No doubt the fallout from the pandemic will significantly shape young people’s lives in ways we’ve yet to even consider. What we do know is that it is already having a profound impact on their future aspirations, and rousing anxieties related to the career opportunities available to them.
At EngineeringUK we are determined to inspire tomorrow’s engineers. We want to increase the number and diversity of young people choosing academic and vocational pathways into engineering. We set out to influence education, government and industry and to inspire young people via programmes and projects such as Tomorrow’s Engineers, Neon and Big Bang .
Motivating young people
Research we conducted earlier this year revealed that the majority of young people aged 11 to 19 felt that the pandemic would adversely affect the educational routes and job opportunities available to them. More than half agreed that finding a job or going to university had become more difficult. In the current environment of uncertainty, factors such as job opportunities and security have become more important for young people.
Not only are young people concerned about their next steps in education and employment: research from The Sutton Trust has suggested that the disruption of lockdown is likely to lead to ‘significant detrimental effect on the prospects of young people once they enter the labour market.’
STEM can lead to engineering
At a time when young people are unsure about their futures, it is especially important that they can explore career options, plan ahead, and be motivated to study.
There are still amazing opportunities available for young people and, we believe, that for many, the job security and fulfillment they seek could be found in STEM and engineering.
Now’s the time to show young people the opportunities available to them in engineering. We know that young people who have taken part in a STEM careers activity are three times more likely to consider a career in engineering.
Our research also found that over 80% of 11 to 19-year olds who said they knew a lot or quite a lot about what engineers did, had positive views of engineering. Participating in STEM and engineering experiences and learning more about what engineers do and who they are they are helps young people see themselves in engineering roles. That’s why it’s so important to keep engineering outreach going at this time – digitally and online.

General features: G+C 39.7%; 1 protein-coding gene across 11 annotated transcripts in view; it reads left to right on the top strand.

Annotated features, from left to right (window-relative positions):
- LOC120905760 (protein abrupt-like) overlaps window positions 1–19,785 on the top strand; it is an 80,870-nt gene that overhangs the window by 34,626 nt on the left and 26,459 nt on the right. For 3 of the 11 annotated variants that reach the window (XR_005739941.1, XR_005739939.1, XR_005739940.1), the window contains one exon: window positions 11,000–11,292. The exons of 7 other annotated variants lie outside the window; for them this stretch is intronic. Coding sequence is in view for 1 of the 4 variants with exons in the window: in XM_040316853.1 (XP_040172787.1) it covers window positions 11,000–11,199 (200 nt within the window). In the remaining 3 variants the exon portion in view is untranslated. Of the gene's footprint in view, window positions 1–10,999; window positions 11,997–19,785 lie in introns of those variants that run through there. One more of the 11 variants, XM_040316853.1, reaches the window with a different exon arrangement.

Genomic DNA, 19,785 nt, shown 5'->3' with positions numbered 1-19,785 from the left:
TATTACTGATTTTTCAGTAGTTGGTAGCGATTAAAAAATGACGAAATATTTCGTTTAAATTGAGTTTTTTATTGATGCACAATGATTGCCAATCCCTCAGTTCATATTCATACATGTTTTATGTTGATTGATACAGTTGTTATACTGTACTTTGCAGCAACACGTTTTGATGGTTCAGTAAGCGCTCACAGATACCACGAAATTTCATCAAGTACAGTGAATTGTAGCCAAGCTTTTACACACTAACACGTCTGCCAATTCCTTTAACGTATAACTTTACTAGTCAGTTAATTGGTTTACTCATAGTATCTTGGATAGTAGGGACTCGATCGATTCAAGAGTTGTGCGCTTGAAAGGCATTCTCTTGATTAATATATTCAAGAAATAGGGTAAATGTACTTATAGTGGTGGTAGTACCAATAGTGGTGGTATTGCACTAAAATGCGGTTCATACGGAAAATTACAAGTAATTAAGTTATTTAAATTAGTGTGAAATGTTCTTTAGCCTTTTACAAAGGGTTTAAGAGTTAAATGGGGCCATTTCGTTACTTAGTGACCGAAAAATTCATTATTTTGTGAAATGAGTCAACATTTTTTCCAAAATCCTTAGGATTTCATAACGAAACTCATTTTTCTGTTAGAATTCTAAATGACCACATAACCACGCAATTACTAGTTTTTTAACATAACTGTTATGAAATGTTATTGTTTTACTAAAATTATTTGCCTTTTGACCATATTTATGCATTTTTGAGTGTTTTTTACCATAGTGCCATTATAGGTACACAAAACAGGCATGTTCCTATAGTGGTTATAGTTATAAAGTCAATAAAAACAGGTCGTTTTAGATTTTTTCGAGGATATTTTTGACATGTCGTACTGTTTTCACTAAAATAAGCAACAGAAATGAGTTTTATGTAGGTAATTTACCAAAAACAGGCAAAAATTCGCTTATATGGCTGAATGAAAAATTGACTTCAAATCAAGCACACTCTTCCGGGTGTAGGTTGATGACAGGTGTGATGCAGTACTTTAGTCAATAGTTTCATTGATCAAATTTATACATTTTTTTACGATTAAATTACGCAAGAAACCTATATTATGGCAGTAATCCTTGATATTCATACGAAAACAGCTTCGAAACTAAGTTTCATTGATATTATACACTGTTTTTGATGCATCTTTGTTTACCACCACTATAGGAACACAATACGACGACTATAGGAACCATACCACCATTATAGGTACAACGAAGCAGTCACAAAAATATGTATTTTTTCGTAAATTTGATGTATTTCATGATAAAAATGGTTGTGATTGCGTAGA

Adapting activities for the virtual world
Since lockdown, many providers of STEM experiences and outreach activities have rapidly had to rethink their offerings so they are Covid-secure. They have come up with an array of activities and experiences that bring careers to life.: everything from tackling real-world engineering problems in class, to live online sessions to create a future city, to creating virtual racing cars.
To support teachers in accessing such resources and experiences, we recently launched Neon. This is a digital platform that gives teachers easy access to quality assured online and offline STEM and engineering outreach activities.
For the first time, Neon brings together the UK’s engineering experiences and career resources in one place,. With the support of the engineering community Neon provides teachers with the tools to engage young people in a career in the engineering sector, which employs nearly a fifth of the UK workforce.
With the practical challenges that coronavirus places upon teachers, online experiences offer a way for them to easily engage with a diverse range of inclusive engineering experiences, safe in the knowledge that each activity is quality assured, helping young people to form vital links between school learning and real careers.
Digital is not second best
It’s important that online or digital experiences are not viewed as ‘second best’ when compared to traditional activities such as school trips or in-person visits. With the launch of Neon, we want to broaden the range of engineering outreach opportunities available to all schools.
In considering diversity and accessibility, there can also be a hugely positive aspect to in-class online activities. Such activities provide schools with different opportunities and greater accessibility, breaking down geographical boundaries, providing access to experiences and engineers from around the country and indeed the world. They can engage large numbers of students, including those who, for a range of reasons, may not engage as well in face to face events.